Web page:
The discharge of barrels by Admiral Mike Mullen, in his testimony before the US Armed Services Committee was taken by many in Pakistan — who tend to go over the top when it comes to that needling thing known as ghairat — almost as a declaration of war.
Most of those who should, sprang into action, some who should not, did the same, and from one prime quarter there was silence. Do we know what is really going on?
It would seem that whatever be the action or dialogue, it is between Washington and Rawalpindi, not Islamabad. General Ashfaq Kiyani upped the ghairat frenzy by holding a corps commanders meeting (special) on a Sunday, when all the brass should have been out on their golf courses or enjoying the other perks and privileges endowed upon them by a grateful nation. The PAF reportedly put itself on red alert; a frantic press told us that General Shuja Pasha of the ISI had ‘rushed’ to Riyadh (he had not) at the same time that a Saudi security team had landed to participate in a scheduled exercise. Then a Chinese delegation arrived, also on a scheduled visit which was said to be something quite different — solidarity at a time of grave danger, etc, etc. Now all hopes of succour seem to be pinned on the Kingdom and the Middle Kingdom — the knights in shining armour who will secure the future.
Kayani caused even more flag burning and chest thumping by cancelling a long-standing London visit. He has said nothing that we know of, as all news from Rawalpindi is routed through the seasoned spokesman of the ISPR who confirmed that ‘Pindi has “contacts” with the militant groups, Haqqani’s apparently included. At the same time, a Sindh government PPP spokesman told us that his government, as opposed to Rawalpindi, had “a well considered policy of having no links with the militants”. The party co-chairman, who doubles as head of state, has not uttered a word, wisely, leaving it all up to his appointee, the prime minister, to bluster and bluff his way through the fraught situation which will no doubt in time, subside back into the old routine of the usual allegations and denials.
Meanwhile, in New York, the foreign office novice has done her valiant bit for Rawalpindi, following her brief faithfully, blaming the international community (led by the US obviously) for not doing what it should have done for poor old Pakistan, the front-line warrior in the terrorism war, ignoring the strategic depth so dear to ‘Pindi’s heart. There was much ‘tough’ talk and one sob story. “Today our children are not going to schools because we are using a large part of our resources in the war.” Baloney — her party has no intentions, and never has had any, of providing education to the mass of the beloved awam. That is not part of its ethos.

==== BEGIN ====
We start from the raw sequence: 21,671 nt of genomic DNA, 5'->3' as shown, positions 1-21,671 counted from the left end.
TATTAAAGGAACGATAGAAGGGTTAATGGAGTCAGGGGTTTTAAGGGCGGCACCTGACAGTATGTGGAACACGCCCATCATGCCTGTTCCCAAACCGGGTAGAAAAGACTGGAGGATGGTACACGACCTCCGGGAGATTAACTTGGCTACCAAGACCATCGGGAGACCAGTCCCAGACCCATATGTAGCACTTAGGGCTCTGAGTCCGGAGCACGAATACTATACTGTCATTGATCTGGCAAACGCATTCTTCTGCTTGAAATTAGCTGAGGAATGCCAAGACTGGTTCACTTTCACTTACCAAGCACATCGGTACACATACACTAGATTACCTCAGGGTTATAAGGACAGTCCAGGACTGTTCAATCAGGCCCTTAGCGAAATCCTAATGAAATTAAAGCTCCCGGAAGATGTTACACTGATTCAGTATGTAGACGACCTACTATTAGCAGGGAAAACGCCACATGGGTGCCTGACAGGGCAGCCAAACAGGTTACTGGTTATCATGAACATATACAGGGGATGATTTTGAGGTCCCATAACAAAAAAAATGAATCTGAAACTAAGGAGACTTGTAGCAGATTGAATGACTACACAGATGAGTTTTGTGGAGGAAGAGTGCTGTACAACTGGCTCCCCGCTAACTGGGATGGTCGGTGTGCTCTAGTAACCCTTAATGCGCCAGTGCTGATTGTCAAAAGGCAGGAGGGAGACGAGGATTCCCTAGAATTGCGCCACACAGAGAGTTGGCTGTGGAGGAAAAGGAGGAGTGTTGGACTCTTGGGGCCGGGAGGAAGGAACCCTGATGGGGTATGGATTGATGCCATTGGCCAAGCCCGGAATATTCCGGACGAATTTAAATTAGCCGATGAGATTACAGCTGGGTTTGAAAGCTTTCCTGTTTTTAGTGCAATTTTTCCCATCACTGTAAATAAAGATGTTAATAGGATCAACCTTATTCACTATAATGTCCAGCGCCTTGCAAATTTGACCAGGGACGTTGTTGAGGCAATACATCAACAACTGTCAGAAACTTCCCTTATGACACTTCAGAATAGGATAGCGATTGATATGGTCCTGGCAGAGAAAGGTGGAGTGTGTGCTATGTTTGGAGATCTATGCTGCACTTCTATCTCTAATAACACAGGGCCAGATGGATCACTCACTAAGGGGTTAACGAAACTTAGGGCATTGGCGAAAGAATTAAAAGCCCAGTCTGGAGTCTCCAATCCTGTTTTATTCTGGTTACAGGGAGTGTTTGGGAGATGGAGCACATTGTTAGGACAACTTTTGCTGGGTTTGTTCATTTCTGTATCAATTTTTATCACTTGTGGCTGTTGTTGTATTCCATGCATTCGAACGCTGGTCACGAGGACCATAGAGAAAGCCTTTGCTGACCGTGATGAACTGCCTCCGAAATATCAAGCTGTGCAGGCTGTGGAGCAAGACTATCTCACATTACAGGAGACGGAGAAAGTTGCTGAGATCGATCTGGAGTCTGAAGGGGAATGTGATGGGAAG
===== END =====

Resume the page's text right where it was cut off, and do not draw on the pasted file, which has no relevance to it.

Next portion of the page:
The bluff and bluster is not that convincing. Kayani has his three-year extension with US blessings and connivance, as does Pasha his one year. The US has its men in place, including President Asif Ali Zardari who we know for a fact, would not be where he is were it not for the mighty superpower — hence his silence throughout the entire kerfuffle. So what is going on behind those closed doors? The top lot has to be faithful allies — that is why they are placed as they are. It seems unlikely that even after Mullen’s broadsides they would turn on the hand that feeds them.
And besides all this, really and seriously speaking, who believes that the ‘Haqqani network’ (a formidable title) does not have friends in high places in the Islamic Republic? The ‘links’ and ‘contacts’ cannot be openly spoken about or revealed in any manner. Men can be murdered for suggesting that Mullen’s “ample evidence” may exist.
Published in The Express Tribune, October 1st, 2011.